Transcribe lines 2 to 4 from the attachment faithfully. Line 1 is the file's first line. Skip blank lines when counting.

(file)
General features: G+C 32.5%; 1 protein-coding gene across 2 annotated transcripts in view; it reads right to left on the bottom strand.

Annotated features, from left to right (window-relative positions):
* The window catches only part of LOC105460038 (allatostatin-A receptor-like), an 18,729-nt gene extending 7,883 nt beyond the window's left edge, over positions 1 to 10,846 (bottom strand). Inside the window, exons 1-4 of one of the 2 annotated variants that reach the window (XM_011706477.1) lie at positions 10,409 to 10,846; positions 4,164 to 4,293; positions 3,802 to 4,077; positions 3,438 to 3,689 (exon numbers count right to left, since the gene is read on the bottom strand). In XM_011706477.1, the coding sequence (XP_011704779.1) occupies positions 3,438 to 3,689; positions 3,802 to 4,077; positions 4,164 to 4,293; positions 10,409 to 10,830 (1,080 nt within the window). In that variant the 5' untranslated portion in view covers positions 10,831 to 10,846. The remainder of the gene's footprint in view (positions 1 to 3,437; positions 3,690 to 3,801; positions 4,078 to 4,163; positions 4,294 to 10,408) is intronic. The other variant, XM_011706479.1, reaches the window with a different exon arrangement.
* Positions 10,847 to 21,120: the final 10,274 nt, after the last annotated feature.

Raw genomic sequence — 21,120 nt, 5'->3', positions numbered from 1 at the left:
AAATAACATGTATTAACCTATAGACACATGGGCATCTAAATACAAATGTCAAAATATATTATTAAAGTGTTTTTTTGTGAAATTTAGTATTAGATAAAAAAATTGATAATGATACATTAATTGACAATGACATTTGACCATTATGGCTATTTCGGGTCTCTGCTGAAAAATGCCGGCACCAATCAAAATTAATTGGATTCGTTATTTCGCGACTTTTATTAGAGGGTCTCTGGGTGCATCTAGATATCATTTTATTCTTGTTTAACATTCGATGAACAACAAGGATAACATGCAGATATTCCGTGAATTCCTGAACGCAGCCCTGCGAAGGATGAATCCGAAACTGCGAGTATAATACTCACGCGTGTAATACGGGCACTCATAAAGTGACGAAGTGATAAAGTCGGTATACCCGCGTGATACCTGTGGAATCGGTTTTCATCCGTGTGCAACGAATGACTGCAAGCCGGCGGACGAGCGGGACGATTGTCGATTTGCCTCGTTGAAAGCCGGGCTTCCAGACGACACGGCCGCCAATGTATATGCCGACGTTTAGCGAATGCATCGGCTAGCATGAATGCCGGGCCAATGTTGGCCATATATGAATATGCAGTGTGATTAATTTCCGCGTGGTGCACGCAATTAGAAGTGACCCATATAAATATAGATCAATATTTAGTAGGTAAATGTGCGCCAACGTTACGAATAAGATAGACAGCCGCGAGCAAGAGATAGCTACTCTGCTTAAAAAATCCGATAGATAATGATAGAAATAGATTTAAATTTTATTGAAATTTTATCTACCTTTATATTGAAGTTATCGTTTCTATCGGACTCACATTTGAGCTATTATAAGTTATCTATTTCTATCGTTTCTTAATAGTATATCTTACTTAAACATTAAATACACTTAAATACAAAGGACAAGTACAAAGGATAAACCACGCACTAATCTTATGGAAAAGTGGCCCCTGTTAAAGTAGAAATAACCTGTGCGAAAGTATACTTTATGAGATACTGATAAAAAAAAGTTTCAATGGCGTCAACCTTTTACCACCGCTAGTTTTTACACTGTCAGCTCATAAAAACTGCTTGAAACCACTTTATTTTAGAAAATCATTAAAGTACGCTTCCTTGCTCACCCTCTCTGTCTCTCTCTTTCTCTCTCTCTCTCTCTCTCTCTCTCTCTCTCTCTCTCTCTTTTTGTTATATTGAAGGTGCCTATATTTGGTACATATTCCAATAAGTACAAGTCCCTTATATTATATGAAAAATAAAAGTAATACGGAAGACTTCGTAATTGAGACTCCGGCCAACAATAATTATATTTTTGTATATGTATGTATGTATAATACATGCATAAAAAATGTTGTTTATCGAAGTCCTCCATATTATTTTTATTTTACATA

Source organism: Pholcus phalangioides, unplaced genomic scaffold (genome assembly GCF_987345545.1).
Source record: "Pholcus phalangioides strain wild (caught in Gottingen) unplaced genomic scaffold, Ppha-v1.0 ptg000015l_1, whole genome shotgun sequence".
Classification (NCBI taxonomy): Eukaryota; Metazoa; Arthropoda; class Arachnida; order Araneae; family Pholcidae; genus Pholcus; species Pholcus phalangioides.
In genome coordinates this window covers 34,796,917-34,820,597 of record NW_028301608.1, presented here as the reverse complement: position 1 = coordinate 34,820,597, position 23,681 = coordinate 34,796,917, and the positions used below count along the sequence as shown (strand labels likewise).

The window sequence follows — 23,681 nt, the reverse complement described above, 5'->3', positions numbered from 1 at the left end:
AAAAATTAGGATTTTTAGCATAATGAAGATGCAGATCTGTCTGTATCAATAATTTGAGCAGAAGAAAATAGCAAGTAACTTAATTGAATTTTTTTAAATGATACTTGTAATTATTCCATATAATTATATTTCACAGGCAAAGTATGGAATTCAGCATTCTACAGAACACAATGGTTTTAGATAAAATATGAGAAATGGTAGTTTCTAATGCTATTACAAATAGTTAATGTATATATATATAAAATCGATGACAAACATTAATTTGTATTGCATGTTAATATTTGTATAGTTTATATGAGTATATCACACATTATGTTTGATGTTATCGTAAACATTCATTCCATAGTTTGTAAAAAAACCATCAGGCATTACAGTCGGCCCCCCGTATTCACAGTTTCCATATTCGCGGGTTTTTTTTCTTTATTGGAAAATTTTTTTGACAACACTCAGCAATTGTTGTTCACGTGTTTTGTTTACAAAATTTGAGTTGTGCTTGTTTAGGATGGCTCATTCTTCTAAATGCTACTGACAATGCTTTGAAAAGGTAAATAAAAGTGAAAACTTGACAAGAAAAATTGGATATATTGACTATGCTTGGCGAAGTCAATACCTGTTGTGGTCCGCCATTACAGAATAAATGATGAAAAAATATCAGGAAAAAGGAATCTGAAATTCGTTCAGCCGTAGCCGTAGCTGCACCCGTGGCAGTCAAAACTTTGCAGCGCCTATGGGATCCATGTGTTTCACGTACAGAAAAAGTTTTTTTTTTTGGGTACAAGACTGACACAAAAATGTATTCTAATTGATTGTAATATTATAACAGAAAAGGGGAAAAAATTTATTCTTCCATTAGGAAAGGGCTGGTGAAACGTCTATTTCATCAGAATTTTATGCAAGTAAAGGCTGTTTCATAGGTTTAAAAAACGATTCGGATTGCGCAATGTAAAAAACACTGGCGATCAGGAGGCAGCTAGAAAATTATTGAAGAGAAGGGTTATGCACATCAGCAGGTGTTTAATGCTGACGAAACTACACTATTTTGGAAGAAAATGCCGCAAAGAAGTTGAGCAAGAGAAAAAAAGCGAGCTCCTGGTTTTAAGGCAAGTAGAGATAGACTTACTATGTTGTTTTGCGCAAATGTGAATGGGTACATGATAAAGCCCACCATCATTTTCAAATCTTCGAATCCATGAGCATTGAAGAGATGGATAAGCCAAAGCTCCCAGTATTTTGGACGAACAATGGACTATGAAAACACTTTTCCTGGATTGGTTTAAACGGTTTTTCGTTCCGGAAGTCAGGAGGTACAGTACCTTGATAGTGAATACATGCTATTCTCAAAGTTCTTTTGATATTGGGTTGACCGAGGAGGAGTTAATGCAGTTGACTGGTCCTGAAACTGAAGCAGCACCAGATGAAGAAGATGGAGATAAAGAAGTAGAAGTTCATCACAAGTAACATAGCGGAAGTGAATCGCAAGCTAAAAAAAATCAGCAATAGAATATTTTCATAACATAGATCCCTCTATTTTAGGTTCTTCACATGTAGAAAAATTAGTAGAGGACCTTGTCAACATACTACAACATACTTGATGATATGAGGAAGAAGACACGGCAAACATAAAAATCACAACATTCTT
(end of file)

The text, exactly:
Annotated features, from left to right (window-relative positions):
* The window catches only part of LOC105460038 (allatostatin-A receptor-like), an 18,729-nt gene extending 7,883 nt beyond the window's left edge, over positions 1 to 10,846 (bottom strand). Inside the window, exons 1-4 of one of the 2 annotated variants that reach the window (XM_011706477.1) lie at positions 10,409 to 10,846; positions 4,164 to 4,293; positions 3,802 to 4,077; positions 3,438 to 3,689 (exon numbers count right to left, since the gene is read on the bottom strand). In XM_011706477.1, the coding sequence (XP_011704779.1) occupies positions 3,438 to 3,689; positions 3,802 to 4,077; positions 4,164 to 4,293; positions 10,409 to 10,830 (1,080 nt within the window). In that variant the 5' untranslated portion in view covers positions 10,831 to 10,846. The remainder of the gene's footprint in view (positions 1 to 3,437; positions 3,690 to 3,801; positions 4,078 to 4,163; positions 4,294 to 10,408) is intronic. The other variant, XM_011706479.1, reaches the window with a different exon arrangement.
* Positions 10,847 to 21,120: the final 10,274 nt, after the last annotated feature.